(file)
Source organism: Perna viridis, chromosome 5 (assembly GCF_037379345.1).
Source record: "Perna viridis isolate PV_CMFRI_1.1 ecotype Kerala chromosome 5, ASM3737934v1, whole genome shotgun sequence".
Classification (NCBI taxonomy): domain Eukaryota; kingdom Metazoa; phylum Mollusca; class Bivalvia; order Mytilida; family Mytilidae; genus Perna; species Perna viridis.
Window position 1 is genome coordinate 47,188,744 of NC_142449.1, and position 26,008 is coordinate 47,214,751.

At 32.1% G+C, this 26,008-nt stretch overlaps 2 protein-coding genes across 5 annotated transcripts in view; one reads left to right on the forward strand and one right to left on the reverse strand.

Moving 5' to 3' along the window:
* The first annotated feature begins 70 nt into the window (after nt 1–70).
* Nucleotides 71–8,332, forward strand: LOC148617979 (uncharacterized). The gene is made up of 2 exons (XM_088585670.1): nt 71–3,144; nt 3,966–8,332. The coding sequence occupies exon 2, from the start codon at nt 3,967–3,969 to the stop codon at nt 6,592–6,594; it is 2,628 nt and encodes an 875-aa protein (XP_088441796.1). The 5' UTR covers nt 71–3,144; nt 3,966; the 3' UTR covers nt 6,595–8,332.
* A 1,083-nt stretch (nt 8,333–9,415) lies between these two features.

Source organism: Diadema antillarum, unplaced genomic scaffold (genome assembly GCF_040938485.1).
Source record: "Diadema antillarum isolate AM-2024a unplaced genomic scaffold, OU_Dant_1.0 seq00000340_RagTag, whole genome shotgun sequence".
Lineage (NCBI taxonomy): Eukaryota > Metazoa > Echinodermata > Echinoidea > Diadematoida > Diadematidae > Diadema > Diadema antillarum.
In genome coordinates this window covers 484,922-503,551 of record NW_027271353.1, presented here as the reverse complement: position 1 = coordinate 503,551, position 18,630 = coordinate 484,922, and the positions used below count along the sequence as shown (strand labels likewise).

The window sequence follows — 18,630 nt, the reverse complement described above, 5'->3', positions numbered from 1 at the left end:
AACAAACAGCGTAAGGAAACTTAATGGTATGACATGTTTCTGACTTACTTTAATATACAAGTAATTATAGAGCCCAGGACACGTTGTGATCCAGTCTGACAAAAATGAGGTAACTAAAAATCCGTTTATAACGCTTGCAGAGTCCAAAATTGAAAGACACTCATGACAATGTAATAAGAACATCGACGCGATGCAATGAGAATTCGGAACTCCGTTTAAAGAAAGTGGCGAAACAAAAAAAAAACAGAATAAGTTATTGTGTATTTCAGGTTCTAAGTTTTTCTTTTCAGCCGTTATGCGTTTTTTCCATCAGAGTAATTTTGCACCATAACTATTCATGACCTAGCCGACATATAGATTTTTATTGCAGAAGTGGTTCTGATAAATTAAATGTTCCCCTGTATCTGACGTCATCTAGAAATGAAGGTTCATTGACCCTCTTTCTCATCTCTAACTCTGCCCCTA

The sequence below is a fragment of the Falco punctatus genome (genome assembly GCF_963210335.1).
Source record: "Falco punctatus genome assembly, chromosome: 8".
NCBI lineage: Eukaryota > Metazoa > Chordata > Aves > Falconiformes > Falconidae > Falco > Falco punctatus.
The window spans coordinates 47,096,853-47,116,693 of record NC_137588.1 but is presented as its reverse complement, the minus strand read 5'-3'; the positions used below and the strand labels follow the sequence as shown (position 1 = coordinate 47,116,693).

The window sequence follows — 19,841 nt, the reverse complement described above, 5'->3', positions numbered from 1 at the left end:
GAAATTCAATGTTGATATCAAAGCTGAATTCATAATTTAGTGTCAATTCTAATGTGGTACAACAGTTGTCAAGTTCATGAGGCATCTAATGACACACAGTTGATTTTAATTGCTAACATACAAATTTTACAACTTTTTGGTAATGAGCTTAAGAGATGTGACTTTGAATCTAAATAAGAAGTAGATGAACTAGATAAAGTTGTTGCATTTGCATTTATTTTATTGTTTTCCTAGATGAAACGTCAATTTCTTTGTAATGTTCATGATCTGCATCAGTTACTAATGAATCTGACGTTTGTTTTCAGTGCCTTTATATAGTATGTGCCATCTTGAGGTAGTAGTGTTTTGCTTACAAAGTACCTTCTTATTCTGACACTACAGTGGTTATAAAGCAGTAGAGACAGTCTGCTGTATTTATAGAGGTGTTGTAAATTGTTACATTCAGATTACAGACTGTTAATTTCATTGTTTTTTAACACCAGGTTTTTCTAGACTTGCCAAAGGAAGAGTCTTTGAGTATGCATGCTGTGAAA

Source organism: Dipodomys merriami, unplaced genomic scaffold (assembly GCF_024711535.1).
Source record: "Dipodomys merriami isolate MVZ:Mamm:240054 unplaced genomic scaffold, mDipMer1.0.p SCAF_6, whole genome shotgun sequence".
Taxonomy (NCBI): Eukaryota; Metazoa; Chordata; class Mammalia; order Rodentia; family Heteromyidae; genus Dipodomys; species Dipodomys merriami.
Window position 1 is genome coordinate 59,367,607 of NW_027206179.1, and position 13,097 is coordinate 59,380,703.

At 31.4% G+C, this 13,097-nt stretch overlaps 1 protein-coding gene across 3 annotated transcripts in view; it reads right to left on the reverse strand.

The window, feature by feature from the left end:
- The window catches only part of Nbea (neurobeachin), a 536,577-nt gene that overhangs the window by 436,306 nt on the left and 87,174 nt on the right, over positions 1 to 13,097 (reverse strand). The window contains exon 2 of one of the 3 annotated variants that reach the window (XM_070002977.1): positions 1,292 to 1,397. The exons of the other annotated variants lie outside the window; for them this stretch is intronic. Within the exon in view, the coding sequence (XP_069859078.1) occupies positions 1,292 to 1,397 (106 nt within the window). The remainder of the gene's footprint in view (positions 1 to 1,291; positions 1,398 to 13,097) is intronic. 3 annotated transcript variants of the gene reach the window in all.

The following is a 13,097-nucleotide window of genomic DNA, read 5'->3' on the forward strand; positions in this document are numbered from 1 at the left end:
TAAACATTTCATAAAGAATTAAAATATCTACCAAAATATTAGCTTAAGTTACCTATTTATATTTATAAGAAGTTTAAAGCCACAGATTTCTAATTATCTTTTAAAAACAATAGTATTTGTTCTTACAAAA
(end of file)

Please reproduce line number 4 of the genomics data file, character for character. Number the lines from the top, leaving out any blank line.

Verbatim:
Window position 1 is genome coordinate 47,188,744 of NC_142449.1, and position 26,008 is coordinate 47,214,751.